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Today marks the 246th anniversary of the Boston Tea Party when American patriots, frustrated and angry at Britain for imposing “taxation without representation,” dumped 342 chests of tea into the harbor in protest. You’re probably somewhat familiar with this seminal event but you may not be with the story of those behind it. The “Sons Of Liberty” […]

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Recommended by Ricochet Members Created with Sketch. Member Post

 

“I’m the gun guy, a loud guitar Dirty Harry with a ponytail.”  Ted Nugent The list of conservative rock-and-rollers is pretty short. But even if you were only going to have just one, Ted Nugent would do the trick. Today is December 13th and it’s also Ted Nugent’s birthday. More

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Recommended by Ricochet Members Created with Sketch. Quote of the Day: Before There Was Harry and Meghan . . . There Was Edward and Wallis

 

I have found it impossible to carry the heavy burden of responsibility and to discharge my duties as King as I would wish to do without the help and support of the woman I love.

On December 10, 1936, what might be described as Britain’s “long national nightmare” came to an end when Edward Albert Christian George Andrew Patrick David, Edward VIII, By the Grace of God, of Great Britain, Ireland and the British Dominions beyond the Seas King, Defender of the Faith, Emperor of India, threw in the towel and bailed on both his throne and his country.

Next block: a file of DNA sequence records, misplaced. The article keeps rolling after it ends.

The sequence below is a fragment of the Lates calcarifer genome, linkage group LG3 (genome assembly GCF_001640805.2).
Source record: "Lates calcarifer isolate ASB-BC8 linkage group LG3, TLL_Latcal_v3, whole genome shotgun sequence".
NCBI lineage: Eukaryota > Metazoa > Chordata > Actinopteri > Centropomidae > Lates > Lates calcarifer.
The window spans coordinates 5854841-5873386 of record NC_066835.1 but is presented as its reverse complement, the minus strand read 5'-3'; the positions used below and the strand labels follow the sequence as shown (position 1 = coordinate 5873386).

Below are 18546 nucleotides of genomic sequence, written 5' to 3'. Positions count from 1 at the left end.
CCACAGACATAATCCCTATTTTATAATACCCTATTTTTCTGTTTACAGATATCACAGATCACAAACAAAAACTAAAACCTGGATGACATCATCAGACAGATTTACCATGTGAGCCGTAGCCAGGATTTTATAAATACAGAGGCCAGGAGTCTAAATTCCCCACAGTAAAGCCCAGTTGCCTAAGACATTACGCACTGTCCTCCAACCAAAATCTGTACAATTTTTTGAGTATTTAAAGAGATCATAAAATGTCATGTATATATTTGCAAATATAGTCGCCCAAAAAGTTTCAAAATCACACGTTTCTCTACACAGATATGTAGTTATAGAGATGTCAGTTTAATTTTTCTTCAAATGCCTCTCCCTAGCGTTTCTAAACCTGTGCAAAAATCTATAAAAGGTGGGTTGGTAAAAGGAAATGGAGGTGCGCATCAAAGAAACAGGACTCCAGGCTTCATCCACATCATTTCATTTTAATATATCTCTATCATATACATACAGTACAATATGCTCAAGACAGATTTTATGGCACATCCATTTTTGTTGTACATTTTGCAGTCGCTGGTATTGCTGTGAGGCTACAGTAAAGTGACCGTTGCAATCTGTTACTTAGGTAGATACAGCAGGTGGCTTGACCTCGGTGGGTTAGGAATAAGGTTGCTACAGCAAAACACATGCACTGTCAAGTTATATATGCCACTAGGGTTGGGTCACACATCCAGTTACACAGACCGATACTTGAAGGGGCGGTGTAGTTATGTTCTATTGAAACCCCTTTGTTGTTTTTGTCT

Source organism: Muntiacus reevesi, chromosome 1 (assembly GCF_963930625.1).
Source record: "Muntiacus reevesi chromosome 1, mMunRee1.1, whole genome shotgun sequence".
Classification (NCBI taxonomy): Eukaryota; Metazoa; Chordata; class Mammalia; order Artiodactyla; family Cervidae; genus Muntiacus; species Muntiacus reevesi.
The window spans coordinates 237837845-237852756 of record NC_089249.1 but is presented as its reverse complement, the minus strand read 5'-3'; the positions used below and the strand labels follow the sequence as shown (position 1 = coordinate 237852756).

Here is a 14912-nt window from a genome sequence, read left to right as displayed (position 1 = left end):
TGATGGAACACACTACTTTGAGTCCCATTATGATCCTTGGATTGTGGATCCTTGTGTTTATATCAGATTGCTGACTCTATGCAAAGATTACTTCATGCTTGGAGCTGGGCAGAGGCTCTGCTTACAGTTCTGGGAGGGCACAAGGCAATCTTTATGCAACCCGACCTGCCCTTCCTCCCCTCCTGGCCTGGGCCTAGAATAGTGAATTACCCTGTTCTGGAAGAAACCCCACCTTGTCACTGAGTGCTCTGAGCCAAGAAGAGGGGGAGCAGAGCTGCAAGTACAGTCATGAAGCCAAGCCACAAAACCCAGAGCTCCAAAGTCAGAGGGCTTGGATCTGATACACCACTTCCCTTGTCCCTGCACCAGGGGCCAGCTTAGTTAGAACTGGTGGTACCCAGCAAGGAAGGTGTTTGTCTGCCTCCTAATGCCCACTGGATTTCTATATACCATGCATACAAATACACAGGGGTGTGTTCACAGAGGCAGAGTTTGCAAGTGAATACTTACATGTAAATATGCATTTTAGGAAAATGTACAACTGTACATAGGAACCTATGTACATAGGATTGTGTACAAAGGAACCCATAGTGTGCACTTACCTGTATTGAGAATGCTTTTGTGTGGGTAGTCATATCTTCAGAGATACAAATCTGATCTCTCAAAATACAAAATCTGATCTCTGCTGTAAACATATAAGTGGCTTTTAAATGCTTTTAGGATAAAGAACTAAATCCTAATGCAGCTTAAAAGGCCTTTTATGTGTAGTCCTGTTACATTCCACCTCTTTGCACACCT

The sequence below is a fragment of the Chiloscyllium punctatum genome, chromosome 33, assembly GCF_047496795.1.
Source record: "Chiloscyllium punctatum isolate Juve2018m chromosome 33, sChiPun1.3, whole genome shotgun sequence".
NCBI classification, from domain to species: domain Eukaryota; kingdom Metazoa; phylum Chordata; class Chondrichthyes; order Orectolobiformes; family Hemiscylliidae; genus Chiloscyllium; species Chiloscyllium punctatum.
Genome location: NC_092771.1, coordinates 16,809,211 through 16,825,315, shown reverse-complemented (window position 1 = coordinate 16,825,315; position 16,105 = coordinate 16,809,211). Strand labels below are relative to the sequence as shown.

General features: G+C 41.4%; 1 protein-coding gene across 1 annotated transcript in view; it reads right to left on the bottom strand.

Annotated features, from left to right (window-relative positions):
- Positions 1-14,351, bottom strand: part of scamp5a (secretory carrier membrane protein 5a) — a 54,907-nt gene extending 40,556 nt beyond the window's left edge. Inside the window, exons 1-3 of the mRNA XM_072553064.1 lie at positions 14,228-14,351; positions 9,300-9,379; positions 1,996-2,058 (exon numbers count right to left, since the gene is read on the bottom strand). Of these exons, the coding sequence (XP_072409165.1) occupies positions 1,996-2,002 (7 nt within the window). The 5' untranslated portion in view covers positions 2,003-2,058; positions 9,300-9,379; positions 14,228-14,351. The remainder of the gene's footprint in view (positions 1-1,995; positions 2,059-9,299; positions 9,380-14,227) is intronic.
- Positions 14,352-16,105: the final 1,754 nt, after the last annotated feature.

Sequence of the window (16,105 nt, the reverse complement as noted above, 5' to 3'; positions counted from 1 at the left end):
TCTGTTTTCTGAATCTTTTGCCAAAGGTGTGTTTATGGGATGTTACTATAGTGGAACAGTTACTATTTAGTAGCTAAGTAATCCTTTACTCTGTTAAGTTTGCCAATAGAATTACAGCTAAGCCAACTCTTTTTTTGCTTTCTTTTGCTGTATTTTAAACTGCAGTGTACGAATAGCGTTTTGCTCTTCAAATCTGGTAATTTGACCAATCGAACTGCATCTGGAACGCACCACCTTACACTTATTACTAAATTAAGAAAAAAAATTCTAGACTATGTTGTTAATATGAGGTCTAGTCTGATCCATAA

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Recommended by Ricochet Members Created with Sketch. Dunno Much ‘Bout History

 

A couple of days ago, I overheard two of my colleagues talking about football. One of the mentioned the red and yellow uniform of the San Francisco Forty-Niners. I spoke up:

“The uniform is red and gold, not yellow.”

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Today is the birthday of Eugene Stoner – one of the most underappreciated American firearms designers of the 20th century. Eugene Stoner was born in Gosport, Indiana, in 1922. After attending high school, Stoner enlisted in the U.S. Marine Corps during World War II; he served overseas in both the South Pacific and northern China. […]

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Recommended by Ricochet Members Created with Sketch. Regular and Irregular Channels

 

Some of the witnesses at the ongoing Congressional hearings seem quite disturbed at the use of “irregular channels” for decision-making and implementation, supplementing and bypassing the “regular” channels. (here, for example) Reminds me of a Churchill story…

In February 1940, Churchill was not yet Prime Minister but rather was First Lord of the Admiralty. He received a letter from a father disappointed that his son had been turned down for a commission, despite his qualifications and his record. Churchill suspected class prejudice and wrote to the Second Sea Lord, saying that “Unless some better reasons are given to me, I shall have to ask my Naval Secretary to interview the boy on my behalf.”

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Contributor Post Created with Sketch. Recommended by Ricochet Members Created with Sketch. Half Right News

 

The Jim Bohannon Show included a short bit of news on a woman who had bought a Utah ghost town, in which this artist is now the only resident. Looking up Eileen Muza and the town of Cisco yielded a story that, like the radio show segment, was obviously incomplete, or should have been so. See if you can spot the problem in the Denver Post/AP story:

Eileen Muza is the sole resident of Cisco, Utah, a scattering of old buildings in the high desert 30 miles west of the Colorado line, KUTV reports. The town was created in the 1880s as a fill-station for a railroad, but died off when Interstate 70 was built a few miles north.

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Or How Not to Land in California and Have a Bay Named After You Thunder Go North, by Missy Darby, University of Utah Press More